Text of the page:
National Dementia Strategy’s Work in Progress

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More than a year after publication, Canada’s national dementia strategy is being put into practice through collaborative projects and funding spread across the nation Jorruang Jorruang

In June 2019, the Government of Canada’s A Dementia Strategy for Canada: Together We Aspire was launched. The first of its kind in Canada, this forward-looking strategy focuses on three overlying objectives: preventing dementia, advancing therapies and finding a cure and improving quality of life for people living with it. The 2019 federal budget is providing $50 million over five years to support implementation of the strategy.

Now, more than a year and a half since the strategy’s inception, we check in with the Public Health Agency of Canada, as well as Mary Beth Wighton and Jim Mann, to chart its progress. Wighton and Mann are advocates living with dementia who sit on the Ministerial Advisory Board on Dementia, which provides evidence-informed advice to the Minister of Health and contributed to the strategy.

Here are some of the key measures taken so far to implement the strategy:

1 | Prevent Dementia

Examples of current initiatives

  • With Dementia Strategic Fund support, the first round of projects dedicated to helping prevent dementia, reduce stigma and enable more dementia-inclusive communities are expected to begin in winter 2021.

  • Dementia Community Investment funds are supporting initiatives for people living with dementia and caregivers. One such project, which was announced in August 2020, is the University of Manitoba’s Living with Dementia in Rural First Nations Communities: A Health and Wellness Project. In it, the project is working with Indigenous communities in Manitoba to develop programming and increase awareness surrounding dementia.

  • In 2019, a national platform studying dementia prevention in higher-risk individuals was launched. CAN-THUMBS UP (see pg. 48 for more), explores how combining preventative lifestyle factors can reduce dementia risk.

The aspiration is a cure. We can’t aspire any higher than that. But if you can’t find a cure, let’s just continue to find those risk factors, because that will ultimately lead to less people who need to be cured.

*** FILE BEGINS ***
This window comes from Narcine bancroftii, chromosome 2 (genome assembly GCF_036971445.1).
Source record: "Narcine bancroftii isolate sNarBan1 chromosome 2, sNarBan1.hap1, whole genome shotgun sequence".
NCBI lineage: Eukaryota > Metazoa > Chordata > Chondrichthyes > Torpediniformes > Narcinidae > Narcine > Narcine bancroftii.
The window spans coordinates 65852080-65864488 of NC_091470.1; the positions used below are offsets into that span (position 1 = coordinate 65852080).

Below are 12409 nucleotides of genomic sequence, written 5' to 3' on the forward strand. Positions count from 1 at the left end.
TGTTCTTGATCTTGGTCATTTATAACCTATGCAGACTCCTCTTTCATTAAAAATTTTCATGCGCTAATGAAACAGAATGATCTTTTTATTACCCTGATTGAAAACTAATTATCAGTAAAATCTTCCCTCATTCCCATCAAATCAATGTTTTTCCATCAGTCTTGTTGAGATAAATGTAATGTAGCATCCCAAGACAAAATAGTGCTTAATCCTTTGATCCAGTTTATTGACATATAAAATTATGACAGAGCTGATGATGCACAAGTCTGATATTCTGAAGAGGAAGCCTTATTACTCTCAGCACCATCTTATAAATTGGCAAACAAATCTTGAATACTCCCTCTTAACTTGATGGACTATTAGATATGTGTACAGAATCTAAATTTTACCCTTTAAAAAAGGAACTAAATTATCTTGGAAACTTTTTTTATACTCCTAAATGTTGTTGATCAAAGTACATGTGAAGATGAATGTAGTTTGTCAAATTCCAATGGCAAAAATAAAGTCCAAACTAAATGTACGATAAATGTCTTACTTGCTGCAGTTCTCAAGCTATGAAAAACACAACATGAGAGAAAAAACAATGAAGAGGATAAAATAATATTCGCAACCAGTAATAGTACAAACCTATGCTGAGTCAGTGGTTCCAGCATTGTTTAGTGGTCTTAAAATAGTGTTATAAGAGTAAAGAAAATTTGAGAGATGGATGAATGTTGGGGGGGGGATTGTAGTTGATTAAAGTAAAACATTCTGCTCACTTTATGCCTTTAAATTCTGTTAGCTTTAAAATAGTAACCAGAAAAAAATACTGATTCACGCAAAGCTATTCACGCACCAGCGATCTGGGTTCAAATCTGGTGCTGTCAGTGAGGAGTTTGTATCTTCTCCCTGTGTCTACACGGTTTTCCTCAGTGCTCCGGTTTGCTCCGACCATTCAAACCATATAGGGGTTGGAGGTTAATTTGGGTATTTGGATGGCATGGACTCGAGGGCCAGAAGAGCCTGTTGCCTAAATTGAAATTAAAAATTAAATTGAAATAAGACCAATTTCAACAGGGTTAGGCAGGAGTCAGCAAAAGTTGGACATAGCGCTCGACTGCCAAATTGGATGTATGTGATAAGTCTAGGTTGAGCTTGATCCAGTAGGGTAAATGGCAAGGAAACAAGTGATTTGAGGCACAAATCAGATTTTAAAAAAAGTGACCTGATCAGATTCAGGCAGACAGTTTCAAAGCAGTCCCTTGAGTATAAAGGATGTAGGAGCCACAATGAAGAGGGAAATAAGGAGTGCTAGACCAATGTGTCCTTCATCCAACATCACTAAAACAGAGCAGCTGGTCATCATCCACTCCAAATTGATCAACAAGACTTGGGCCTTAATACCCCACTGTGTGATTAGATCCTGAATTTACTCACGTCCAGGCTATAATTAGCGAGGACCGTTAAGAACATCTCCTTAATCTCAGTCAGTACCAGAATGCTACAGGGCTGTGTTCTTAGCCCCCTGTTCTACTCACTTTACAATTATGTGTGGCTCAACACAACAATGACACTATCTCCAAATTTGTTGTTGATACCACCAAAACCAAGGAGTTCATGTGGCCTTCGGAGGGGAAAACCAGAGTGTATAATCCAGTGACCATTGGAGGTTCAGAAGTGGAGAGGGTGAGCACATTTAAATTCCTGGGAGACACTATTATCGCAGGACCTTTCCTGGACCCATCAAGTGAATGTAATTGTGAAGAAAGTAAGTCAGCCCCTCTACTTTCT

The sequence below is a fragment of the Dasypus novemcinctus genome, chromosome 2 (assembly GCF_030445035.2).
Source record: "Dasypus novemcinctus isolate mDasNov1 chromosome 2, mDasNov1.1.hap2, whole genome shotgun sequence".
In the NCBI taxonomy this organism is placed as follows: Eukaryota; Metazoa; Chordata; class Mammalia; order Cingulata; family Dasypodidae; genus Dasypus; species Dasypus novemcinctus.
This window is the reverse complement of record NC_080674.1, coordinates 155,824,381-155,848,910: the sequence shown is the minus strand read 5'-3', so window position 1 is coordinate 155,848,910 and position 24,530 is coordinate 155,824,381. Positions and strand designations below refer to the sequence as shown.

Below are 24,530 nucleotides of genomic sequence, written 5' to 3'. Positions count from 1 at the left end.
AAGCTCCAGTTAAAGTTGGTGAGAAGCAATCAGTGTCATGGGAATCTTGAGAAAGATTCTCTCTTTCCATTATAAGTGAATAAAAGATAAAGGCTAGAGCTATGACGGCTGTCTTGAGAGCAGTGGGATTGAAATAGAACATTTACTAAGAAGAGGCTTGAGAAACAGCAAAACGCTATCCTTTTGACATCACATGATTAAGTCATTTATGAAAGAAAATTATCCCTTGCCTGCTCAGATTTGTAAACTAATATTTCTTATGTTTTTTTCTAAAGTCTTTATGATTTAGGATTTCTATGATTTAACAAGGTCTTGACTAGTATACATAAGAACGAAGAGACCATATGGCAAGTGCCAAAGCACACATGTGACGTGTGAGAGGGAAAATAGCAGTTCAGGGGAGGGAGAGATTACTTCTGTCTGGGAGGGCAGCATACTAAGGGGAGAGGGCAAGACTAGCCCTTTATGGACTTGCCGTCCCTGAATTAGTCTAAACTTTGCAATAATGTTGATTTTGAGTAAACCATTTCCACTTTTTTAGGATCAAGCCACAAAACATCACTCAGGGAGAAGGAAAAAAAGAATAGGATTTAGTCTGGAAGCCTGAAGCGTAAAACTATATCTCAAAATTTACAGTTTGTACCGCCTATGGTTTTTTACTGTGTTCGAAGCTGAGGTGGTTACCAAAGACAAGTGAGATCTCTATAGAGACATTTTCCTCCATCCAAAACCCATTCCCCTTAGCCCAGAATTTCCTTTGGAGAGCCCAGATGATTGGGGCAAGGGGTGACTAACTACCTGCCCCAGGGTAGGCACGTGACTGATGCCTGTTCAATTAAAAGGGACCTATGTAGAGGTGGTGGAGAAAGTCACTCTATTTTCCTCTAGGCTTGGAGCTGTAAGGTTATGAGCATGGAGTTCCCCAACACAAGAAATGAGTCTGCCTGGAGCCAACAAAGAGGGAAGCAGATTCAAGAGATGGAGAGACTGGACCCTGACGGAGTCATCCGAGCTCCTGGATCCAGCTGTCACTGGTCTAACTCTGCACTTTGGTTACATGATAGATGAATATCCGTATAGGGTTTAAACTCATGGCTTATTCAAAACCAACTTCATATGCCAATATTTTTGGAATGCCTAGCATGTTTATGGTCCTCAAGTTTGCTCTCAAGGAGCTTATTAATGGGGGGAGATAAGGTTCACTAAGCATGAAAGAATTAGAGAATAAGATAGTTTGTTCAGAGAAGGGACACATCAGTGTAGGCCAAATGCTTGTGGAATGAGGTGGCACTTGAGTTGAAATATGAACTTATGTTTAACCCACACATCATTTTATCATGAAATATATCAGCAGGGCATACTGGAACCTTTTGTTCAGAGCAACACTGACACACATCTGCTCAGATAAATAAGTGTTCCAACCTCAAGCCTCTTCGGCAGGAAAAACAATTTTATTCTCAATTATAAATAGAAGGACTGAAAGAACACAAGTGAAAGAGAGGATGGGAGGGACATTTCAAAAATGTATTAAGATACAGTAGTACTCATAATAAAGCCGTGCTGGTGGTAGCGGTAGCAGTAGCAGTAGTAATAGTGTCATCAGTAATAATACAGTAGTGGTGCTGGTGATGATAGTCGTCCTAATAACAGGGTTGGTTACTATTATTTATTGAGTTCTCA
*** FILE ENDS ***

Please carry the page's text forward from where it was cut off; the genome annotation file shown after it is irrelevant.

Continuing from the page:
— Mary Beth Wighton

Mary Beth Wighton by Peter McNeice.

Mary Beth Wighton by Peter McNeice.

2 | Advance therapies and find a cure

Examples of current initiatives

  • Research funded through the Canadian Consortium on Neurodegeneration in Aging, which receives its funding from the Canadian Institutes of Health Research, has worked to advance knowledge on prevention, treatment and care for dementia. As a result, several research projects are currently underway across the nation, including:

  • Dr. Sandra Black’s project at the Sunnybrook Research Institute in Toronto, which is investigating how repurposing blood pressure-lowering drugs could delay the onset of dementia.

  • A University of Toronto study led by Dr. Peter St. George-Hyslop, which is identifying potential molecular targets for treatments in neurodegenerative-disease-causing pathways.

I take heart that that progress is being made. It is not only looking to people with dementia 30 years down the road — it’s looking to make life better for people living with dementia today.

— Jim Mann

Jim Mann courtesy Alzheimer Society of Canada.

Jim Mann courtesy Alzheimer Society of Canada.

3 | Improve the quality of life of people living with dementia and caregivers

Examples of current initiatives

Dementia Stategic Fund initiatives include stigma reduction projects, such as one with the Native Women’s Association of Canada focused on reducing stigma in Indigenous communities.

Dementia Community Investment fund community-based projects on quality of life include the University of British Columbia’s Building Capacity for Meaningful Involvement of People with Dementia. The project explores a community development approach to support dementia-inclusive initiatives in arts, social activities, fitness and more.

Under the strategy’s “surveillance and data” pillar, projects addressing priority data gaps, including improving data on dementia caregivers, as well as dementia progression, stages and impacts, began in fall 2020. [ ]

There’s a need for a better understanding from a systemic perspective — with a better understanding of dementia within the whole health services community. You can educate other people that there is a life after a diagnosis.

— Jim Mann

To learn more about the current state of the national dementia strategy’s objectives and goals, read the 2020 Report to Parliament at